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  • cyclic adenosine monophosphate E protein expressed in a plas


    E1 protein expressed in a plasmid encoding codon-optimized canine oral papillomavirus (COPV) led to therapeutic immunization of COPV-infected Beagle dogs [25], [26], which was better than that achieved with plasmids encoding E2 or E7 COPV. Moreover, E1 and E2 from cottontail rabbit papillomavirus (CRPV) induced strong immunity against infection with CRPV particles in rabbits [27], [28]. In both models, the adaptive immune system cleared virally-induced papillomas. Recently, it was found that immunization of macaques with E1/E2 sequences in an adenoviral vector induced antigen-specific T cell immunity against established primate papillomavirus (MfPV) infections [29]. Moreover, immunization of mice with HPV-16 E1 in a vaccinia vector induced specific CTL immune responses [30]. Protein cyclic adenosine monophosphate contain a variable number of T-cell-epitopes capable of binding to major histocompatibility complex class I and class II molecules (MHC-I and MHC-II) and are recognized by CD8+ CTLs or CD4 + T cells, respectively. However, purified soluble proteins generally fail to induce robust CTL responses [31] unless they are administered together with adjuvants of different chemical natures, which activate innate immunity and inflammation, leading to the induction of costimulatory signals which are critical for antigen-presenting cell (APC) [32] induction of T cell activation. In addition to being an adjuvant, α-galactosylceramide (α-GalCer) that increases the numbers of antigen-specific CD8+ T cells when co-administered with cyclic adenosine monophosphate antigens [33], [34], stimulates an NKT cell-dependent cell immune cascade involving dendritic cells, NK and T cells [35]. Moreover, α-GalCer appears to promote a better CTL immune response than other adjuvants, such as incomplete Freund’s adjuvant, IFN-α, poly (I:C) or TLR-9 agonists [33]. Its high homology among different HPV types makes the E1 protein a good candidate for a therapeutic vaccine against most HPV types in early HR-HPV infections and low-grade cervical intraepithelial lesions, where the viral genome is replicating and E1 expression is at its highest. As yet, it is not known whether antigen-specific CD8+ T cells are capable to eliminate HPV E1-expressing cells in-vivo. Here, we used a combination of HPV-E1 with the strong adjuvant α-GalCer to induce specific CD8+ T cell immune responses against HPV18-E1 expressing grafted cells. This combination induced E1-specific CD8+ T cells in mice, which correlated with a decrease in the growth of E1-expressing cells both in prophylactic and therapeutic approaches.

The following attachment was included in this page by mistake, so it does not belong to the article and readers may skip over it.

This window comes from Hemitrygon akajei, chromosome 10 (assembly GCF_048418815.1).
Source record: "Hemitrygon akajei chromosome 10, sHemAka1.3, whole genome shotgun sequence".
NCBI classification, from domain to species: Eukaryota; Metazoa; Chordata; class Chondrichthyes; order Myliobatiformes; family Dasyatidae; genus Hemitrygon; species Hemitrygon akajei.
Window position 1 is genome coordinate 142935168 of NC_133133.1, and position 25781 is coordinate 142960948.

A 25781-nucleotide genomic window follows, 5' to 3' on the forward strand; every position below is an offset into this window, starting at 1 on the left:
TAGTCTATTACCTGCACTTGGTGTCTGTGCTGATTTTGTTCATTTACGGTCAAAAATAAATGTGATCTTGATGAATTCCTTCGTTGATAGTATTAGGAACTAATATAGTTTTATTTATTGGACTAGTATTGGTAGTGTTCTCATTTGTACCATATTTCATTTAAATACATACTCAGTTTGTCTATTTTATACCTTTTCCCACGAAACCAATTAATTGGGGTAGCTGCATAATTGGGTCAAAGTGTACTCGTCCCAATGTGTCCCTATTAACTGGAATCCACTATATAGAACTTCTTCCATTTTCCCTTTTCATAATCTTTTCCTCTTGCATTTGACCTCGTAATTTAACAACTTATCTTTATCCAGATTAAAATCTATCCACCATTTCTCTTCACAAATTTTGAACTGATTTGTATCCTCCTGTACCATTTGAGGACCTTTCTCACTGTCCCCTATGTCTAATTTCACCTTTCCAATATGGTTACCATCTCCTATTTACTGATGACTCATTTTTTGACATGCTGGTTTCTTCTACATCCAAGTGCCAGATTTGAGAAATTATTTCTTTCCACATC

Discussion Induction of cytotoxic T cell responses to viral antigens constitutes the main goal of therapeutic vaccination in chronic viral diseases, including those related to cancer, such as cervical cancer. In the current studies, we examined the role of an HPV-E1 protein fragment as an immunogen with therapeutic and/or prophylactic potential and capable of inducing HPV-E1-specific CD8+ cytotoxic T cells in a mouse model. For this, B16F0 murine melanoma cells were transfected with a codon-optimized E1244-550 plasmid, which, in contrast to the full-length HPV18-E1 reference sequence, was efficiently expressed, as reported for COPV E1 [26]. We found that mice inoculated with E1202-654 in combination with the potent adjuvant α-GalCer [33], [34], impaired the growth of B16-F0/E1244-550 bearing target cells in a therapeutic as well as in a prophylactic protocol. The resulting tumors in mice of the therapeutic protocol were smaller than in control mice, whereas in the prophylactic model four out of six mice did not develop any tumor at all. This indicates that vaccination with E1 + α-GalCer can induce a strong antitumor and potentially therapeutic response. As E1- bearing tumor growth inhibition was observed in the α-GalCer and E1202-654 + α-GalCer immunized groups, although inhibition was stronger in the E1202-654 + α-GalCer group, it was important to examine separately the ability of NK and CD8+ T cells from either mouse group ex-vivo. As expected, only mice immunized with E1202-654 + α-GalCer showed specific cytotoxic activity against B16-F0/E1244-550 cells, which is consistent with previous findings in mice immunized with Ankara vaccinia virus encoding E1 from HPV-16 [30]. We next measured an NK cell response in the α-GalCer treated mice from both protocols, which showed an NK cytotoxic activity, correlating with the unspecific antitumor effect observed in these groups. Moreover, NK cytotoxic activity was also detected in mice treated with E1202-654 + α-GalCer, indicating that the protective and therapeutic effects of E1202-654 + α-GalCer against HPV involve an adaptive branch represented by CD8+ CTLs plus an increase in NK cell activity, which acting together could contribute to a stronger anti-tumor response.